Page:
At 3:30 PM, Anonymous Anonymous said...

Oh my. How superficial this is. A scientist will be noticed. Whether it is a man or a woman, when he or she is good. When he/she has good ideas, produces good results, works hard. You will be noticed. Nothing to do with gender.
Wear bright colors. As if....
What is next? Get a pink labcoat?

 
At 1:03 PM, Anonymous jp said...

I love this post! I've taken up this attitude in the form of brightly colored fancy shoes.
However, I'd like to gently suggest that using autistic as an adjective to describe feeling socially awkward is a little insensitive. If nothing else, it pains the parents of autistic children.

 
At 9:55 AM, Blogger Ms.PhD said...

jc, I'm going to have to remember that one. Great play on words!

You go, Brandi Badass!

Anon 3:30,

I disagree. Good scientists are NOT noticed, without a lot of self-promotion and PR, usually at the expense of others. And women are more often remembered, as Brandi said, for being called a bitch than for their science.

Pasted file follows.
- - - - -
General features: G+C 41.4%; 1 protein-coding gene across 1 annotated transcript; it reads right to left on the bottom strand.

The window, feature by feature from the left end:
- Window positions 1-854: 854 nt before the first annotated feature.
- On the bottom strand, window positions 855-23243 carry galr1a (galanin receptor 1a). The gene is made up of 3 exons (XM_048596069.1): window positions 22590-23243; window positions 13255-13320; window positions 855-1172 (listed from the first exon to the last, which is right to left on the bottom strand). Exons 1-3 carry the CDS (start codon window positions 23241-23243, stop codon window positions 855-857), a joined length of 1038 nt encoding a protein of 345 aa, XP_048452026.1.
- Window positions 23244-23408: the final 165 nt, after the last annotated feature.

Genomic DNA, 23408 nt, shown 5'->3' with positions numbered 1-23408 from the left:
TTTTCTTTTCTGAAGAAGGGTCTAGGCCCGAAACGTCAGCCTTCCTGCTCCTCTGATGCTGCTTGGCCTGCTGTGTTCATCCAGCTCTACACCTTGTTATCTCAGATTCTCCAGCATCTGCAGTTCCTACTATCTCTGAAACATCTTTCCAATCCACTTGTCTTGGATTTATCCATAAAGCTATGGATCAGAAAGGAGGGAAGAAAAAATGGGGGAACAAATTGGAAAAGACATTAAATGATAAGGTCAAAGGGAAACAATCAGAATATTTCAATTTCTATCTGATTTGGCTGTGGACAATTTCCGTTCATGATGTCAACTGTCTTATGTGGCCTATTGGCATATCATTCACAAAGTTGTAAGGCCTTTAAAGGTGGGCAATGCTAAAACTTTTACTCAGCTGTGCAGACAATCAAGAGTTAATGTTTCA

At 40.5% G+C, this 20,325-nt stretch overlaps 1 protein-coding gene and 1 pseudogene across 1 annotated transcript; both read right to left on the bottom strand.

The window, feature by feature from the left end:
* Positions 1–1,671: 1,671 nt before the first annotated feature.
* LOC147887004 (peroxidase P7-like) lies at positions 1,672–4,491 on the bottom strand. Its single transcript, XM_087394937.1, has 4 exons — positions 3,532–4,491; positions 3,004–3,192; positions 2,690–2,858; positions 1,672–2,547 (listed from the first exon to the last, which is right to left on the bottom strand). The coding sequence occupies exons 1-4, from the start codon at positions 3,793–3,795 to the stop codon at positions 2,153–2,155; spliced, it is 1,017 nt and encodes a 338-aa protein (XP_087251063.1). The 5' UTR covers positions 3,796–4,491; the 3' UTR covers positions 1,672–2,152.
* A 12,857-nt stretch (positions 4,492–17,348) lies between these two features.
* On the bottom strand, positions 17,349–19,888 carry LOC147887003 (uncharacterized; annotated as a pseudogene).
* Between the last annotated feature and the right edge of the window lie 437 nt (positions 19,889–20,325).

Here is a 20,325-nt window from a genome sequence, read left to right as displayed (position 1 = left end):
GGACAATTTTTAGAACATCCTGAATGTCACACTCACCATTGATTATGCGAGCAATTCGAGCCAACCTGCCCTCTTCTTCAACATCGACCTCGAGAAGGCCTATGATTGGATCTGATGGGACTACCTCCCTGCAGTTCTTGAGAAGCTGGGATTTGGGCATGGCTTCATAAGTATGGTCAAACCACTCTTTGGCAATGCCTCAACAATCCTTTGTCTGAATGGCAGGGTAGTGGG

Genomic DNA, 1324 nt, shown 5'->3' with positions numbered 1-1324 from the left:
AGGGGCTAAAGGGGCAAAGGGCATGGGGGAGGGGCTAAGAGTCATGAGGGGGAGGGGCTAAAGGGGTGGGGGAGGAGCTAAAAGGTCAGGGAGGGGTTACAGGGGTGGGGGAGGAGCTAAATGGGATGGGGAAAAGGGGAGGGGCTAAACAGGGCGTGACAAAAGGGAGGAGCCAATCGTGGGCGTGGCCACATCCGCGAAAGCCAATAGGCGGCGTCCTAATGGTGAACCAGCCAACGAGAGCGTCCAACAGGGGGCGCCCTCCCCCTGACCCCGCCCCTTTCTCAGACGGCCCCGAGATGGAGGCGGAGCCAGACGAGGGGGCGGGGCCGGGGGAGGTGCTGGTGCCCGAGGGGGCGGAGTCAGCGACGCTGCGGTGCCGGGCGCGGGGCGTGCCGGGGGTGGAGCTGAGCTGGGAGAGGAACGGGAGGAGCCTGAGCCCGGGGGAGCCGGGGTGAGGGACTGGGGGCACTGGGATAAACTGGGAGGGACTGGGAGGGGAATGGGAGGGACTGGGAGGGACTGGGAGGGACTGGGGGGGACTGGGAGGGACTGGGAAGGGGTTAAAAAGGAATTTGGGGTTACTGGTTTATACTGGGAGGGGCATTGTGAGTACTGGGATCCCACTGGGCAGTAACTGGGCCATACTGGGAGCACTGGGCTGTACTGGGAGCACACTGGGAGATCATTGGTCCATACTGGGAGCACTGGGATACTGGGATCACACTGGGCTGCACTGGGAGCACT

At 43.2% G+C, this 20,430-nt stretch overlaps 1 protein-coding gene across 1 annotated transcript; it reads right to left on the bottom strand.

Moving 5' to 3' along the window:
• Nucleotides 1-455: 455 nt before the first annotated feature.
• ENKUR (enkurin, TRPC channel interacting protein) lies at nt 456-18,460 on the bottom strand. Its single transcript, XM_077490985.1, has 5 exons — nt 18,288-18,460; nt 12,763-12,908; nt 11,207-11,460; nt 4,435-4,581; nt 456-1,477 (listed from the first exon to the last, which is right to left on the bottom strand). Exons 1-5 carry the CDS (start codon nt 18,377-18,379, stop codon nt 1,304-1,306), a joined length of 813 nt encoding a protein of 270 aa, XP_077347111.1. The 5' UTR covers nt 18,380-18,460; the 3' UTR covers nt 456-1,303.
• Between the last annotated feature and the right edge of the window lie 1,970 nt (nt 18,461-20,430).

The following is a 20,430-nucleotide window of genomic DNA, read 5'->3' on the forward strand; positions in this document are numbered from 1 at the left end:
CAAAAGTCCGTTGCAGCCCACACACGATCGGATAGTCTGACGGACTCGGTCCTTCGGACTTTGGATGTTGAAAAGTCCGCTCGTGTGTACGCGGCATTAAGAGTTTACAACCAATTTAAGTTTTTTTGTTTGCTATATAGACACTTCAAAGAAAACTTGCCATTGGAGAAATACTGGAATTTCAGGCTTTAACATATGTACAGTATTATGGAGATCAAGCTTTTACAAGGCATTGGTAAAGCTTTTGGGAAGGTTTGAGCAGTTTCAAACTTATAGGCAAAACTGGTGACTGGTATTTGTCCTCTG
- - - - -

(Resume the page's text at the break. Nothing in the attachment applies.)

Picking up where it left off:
I don't know what field you're in, but my field values superficiality of Big Names - you have to both work for a man who has one and publish in a journal with one - how is that not superficial? You'd think scientists would know better than to confuse causation with correlation, but they don't.

I can go out and buy a pink labcoat if I want to. Nobody would know my name though, they'd just call me "the one with the pink labcoat".

But I'd rather be that than invisible.

jp, Sorry about that, no pain intended. Kea and I mean it in the sense of Asperger's Syndrome and the Autistic Spectrum. We mean it in the sympathetic, not derogatory sense.

 
At 12:12 PM, Blogger Kea said...

Anon, yeah. We must all be bad scientists, not to be noticed. That must be it.

jp, I am probably autistic. I come from an autistic family, and I was exactly like my autistic nephew as a kid. So I don't feel guilty about using the term.

 
At 5:02 PM, Anonymous jp said...